Capability-Based Computer Systems

Capability-Based Computer Systems

A thorough survey and description of early capability-based and object-based hardware and software systems.

Publication date: 31 Dec 1984

ISBN-10: n/a

ISBN-13: n/a

Paperback: n/a

Views: 18,531

Type: N/A

Publisher: Digital Press

License: n/a

Post time: 28 Jan 2007 01:24:57

Capability-Based Computer Systems

Capability-Based Computer Systems A thorough survey and description of early capability-based and object-based hardware and software systems.
Tag(s): Computer Organization and Architecture
Publication date: 31 Dec 1984
ISBN-10: n/a
ISBN-13: n/a
Paperback: n/a
Views: 18,531
Document Type: N/A
Publisher: Digital Press
License: n/a
Post time: 28 Jan 2007 01:24:57
Terms and Conditions:

Henry M. Levy wrote:The book is now out of print and the copyright belongs to the author, who makes the material available here for viewing or downloading, in Adobe Acrobat PDF format (free Acrobat reader available here).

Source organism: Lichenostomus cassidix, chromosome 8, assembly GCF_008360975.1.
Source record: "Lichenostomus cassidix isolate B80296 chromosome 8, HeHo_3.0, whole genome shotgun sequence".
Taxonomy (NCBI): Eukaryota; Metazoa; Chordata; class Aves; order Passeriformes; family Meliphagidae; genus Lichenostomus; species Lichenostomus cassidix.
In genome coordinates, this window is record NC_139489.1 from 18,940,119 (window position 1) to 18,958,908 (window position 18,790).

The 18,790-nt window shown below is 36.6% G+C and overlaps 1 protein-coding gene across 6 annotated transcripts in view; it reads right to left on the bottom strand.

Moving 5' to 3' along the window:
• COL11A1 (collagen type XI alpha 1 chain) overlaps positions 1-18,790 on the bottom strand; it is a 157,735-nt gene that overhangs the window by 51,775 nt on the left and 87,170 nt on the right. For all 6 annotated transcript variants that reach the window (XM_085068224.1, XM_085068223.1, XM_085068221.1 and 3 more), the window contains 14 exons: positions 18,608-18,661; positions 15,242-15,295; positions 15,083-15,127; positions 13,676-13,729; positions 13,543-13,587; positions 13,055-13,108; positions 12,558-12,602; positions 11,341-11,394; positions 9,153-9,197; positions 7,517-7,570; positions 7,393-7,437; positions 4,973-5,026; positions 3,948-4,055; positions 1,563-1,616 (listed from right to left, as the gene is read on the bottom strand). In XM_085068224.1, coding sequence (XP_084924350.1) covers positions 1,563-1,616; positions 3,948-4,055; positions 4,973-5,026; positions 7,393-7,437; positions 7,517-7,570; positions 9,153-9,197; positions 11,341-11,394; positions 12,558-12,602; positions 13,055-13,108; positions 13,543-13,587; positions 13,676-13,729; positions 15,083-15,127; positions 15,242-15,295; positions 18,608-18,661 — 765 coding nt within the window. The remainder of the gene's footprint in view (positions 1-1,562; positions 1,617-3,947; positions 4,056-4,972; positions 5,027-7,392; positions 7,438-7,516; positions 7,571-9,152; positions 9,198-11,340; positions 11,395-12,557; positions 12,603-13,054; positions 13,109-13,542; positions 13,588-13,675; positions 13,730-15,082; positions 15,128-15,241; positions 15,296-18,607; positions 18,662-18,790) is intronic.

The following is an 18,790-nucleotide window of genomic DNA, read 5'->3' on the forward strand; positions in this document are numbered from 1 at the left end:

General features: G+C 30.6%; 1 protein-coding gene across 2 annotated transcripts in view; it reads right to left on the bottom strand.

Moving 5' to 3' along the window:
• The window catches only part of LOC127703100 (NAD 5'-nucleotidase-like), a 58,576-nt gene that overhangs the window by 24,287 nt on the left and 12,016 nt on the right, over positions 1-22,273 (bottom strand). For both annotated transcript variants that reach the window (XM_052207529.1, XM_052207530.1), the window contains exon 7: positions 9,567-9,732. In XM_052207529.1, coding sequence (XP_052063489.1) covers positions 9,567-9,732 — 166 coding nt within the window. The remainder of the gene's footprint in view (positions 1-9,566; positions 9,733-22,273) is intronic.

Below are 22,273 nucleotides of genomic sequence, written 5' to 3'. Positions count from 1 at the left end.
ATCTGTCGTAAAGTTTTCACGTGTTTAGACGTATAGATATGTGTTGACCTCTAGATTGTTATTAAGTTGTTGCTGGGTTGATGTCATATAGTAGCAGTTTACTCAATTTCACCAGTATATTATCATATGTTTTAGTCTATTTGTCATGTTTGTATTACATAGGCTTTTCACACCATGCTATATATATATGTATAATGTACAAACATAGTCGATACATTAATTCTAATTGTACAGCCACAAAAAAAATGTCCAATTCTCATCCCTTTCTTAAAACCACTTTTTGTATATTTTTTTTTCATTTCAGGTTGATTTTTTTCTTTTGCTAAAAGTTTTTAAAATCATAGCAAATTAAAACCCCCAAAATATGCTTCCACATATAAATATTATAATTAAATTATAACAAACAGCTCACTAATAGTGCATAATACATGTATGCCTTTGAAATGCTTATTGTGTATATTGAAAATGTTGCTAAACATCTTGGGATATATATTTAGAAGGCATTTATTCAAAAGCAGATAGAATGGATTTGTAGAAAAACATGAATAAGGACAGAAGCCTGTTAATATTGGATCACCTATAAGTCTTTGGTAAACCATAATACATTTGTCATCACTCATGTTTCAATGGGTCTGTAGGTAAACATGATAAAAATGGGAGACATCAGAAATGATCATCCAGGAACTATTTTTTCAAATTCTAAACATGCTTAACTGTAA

Book Excerpts:

The purpose of this book is to provide a single source of information about capability-based computer systems. Although capability systems have existed for nearly two decades (ed: this book was published in 1984), only recently have they appeared in architecture and operating sys tem textbooks. Much has been written about capability sys tems in the technical literature, but finding this information is often difficult.

This book is an introduction, a survey, a history, and an evaluation of capability, and object-based computer systems. It is intended for students, computer professionals, and computer-system designers. The book assumes a knowledge of the assembly-level architecture of at least one computer, an under standing of memory addressing and virtual memory systems, and some familiarity with operating systems. It can be used as a tutorial or reference text in advanced undergraduate or graduate courses in computer organization, computer architecture, or operating systems.

Each survey section presents the important features of a particular system. For this reason, different systems may be described at somewhat different levels. However, all systems are discussed in sufficient detail to give the reader an under standing of both the concepts and the low-level capability ad dressing and object-support mechanisms. An important goal of the book is examination of hardware and operating-system implementations of capabilities. Although all of the systems begin with a similar conceptual view of capabilities, the implementations are vastly different.




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Henry M. Levy

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